-12 C. When I open the blinds: sunrise through a fine veil of snow. A neighbor, waiting for her dog, sees me standing at the open window, but she is never friendly and only scowls, turning back to pull the poor animal along the sidewalk. They disappear and I remain, unperturbed, enchanted by the whiteness and the soft filter of snowy air above the more brilliant ground and shiny, packed paths, the straight black trunks and complicated curving branches written across the white page like Persian script, and beyond it all, the golden disk of the sun rising over the river.
We're more than halfway through the Canadian winter. The days are longer now, and yesterday, outside the metro, the maple sugar kiosk had already been set up, even though there's hardly been a day above freezing and no sap could possibly be rising in the trees -- they must be selling last year's candy maple leaves and boiling last year's syrup to make tire d'érable, sugar-on-snow: a romantic treat in time for Valentine's Day. I know better than to get too optimistic. March is inevitably stormy, April tends to be a cold month here, and May is unpredictable. Still, I'll be back on my bike in April, and the city will begin to open up again. Between now and then, it's better to find ways to love it.
In the meditation sessions I lead twice a month, I've been talking about developing a non-dualistic mindset, and opposites are perhaps more on my mind than usual. Cold/warm; winter/summer; light/darkness: I notice the freight carried by each word in the pair, how the scales tip, and also how other pairs, like spring/fall, shift the balance less. Always it's the judgement that's extra, that pushes us into positive or negative territory and emotion: I hate winter, I can't wait for this to end. And yes, the season comes with its difficulties, but I rarely feel more alive than I do during these months, or more entranced by the stark beauty of nature asleep. I stand at the window and merge with the figure walking along the fence in the distance, bent forward against a bitter arctic wind; I watch the Olympians and remember being on skiis on the tops of mountains -- that high-elevation world of krummholtz and rime ice and absolute silence -- and then pushing off: the rush of adrenaline mixing with gravity; edges biting into the snow, now velvety soft, now crunchy with ice; knees and arms somehow knowing what to do.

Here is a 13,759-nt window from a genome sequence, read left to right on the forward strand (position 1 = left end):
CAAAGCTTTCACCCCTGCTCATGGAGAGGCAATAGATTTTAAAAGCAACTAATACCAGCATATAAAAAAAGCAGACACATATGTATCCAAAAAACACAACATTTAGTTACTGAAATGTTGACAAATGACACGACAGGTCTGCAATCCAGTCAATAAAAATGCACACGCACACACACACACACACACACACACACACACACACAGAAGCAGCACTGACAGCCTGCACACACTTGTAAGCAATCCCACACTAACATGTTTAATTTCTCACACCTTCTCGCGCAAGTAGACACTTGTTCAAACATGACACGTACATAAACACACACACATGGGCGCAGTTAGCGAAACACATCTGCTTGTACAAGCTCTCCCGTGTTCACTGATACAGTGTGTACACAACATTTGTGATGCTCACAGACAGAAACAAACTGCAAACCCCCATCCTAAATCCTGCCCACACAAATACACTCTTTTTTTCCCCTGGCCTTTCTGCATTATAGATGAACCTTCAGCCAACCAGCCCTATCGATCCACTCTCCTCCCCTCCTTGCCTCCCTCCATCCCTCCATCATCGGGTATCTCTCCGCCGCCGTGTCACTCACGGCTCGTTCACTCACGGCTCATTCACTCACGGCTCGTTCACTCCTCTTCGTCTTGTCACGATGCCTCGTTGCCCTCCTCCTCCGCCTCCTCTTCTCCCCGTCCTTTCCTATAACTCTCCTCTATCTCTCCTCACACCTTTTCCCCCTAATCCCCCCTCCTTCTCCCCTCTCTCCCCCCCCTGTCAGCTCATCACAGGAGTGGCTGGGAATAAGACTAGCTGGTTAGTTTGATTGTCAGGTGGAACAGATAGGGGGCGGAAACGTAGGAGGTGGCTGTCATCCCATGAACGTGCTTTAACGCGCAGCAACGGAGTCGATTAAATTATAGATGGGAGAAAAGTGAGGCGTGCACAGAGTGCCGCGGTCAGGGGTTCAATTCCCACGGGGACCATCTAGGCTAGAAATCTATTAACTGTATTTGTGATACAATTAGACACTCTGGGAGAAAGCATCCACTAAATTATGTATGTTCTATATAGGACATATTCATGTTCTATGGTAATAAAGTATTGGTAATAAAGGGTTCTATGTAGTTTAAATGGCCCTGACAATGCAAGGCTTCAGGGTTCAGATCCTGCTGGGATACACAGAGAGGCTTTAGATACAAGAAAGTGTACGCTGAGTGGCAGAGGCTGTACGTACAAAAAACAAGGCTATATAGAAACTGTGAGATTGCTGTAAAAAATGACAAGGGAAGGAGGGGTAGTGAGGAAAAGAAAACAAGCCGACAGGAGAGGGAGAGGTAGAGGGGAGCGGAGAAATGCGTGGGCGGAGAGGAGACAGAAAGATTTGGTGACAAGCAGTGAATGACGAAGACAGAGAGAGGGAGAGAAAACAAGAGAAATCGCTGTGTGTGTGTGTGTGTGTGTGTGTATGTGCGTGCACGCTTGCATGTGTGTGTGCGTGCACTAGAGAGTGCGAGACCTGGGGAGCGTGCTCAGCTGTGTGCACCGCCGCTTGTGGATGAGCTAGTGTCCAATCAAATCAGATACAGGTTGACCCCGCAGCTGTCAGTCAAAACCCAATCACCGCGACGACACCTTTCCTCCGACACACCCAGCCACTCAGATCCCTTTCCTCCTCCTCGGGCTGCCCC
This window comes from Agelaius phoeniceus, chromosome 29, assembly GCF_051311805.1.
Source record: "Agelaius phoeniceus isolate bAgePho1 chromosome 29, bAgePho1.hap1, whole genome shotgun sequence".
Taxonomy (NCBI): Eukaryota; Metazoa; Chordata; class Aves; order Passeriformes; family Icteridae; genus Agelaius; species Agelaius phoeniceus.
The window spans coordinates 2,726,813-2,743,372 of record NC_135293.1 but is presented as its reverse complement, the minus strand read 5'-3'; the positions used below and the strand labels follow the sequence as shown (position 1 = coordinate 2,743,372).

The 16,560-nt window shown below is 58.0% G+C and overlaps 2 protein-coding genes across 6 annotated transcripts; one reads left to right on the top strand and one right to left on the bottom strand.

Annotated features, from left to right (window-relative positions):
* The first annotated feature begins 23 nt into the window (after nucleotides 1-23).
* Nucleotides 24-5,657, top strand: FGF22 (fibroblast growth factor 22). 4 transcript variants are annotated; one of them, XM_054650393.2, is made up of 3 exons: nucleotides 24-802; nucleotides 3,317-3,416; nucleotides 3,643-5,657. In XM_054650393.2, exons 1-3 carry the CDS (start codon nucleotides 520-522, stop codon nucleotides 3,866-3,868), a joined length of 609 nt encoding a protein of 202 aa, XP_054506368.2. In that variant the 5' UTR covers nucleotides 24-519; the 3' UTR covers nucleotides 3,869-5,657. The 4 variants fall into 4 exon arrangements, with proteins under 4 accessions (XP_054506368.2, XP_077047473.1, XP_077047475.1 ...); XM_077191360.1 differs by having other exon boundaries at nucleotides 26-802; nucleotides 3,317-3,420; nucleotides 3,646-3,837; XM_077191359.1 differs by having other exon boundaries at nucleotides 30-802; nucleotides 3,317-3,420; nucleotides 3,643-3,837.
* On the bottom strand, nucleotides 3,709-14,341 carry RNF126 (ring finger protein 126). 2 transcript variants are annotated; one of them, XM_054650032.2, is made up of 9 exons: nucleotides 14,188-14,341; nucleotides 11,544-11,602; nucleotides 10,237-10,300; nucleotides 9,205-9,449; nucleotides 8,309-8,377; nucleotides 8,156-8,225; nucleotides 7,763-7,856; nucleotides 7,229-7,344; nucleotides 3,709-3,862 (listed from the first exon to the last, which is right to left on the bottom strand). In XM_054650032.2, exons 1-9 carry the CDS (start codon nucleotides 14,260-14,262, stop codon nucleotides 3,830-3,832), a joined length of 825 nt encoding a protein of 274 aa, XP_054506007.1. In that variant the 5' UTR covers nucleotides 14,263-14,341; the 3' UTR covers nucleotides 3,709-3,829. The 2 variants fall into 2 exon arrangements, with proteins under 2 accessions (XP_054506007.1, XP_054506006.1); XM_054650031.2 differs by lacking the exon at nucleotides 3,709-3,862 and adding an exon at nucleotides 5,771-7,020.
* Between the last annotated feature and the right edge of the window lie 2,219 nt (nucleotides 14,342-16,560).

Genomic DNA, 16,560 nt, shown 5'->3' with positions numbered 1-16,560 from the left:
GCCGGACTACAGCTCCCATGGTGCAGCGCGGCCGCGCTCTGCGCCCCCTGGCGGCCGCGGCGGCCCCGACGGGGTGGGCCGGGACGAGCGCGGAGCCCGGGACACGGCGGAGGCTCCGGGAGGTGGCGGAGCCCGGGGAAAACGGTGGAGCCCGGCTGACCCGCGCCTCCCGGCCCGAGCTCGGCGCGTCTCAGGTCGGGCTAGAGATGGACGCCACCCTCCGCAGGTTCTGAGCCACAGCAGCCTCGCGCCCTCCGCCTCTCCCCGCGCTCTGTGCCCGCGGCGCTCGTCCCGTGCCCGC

The days lengthen; the downward slope. I slit open a small package and plant tiny black Greek basil seeds in pots of dry earth that swell when watered, and set them under a plastic cover to grow warm in the sunlight. At the bus-stop I scoop snow into my palms, fashion a ball, and throw it across the street. As it shatters I remember a boy who had a crush on me, and shot his frozen arrows accurately all one winter, right between my shoulder blades.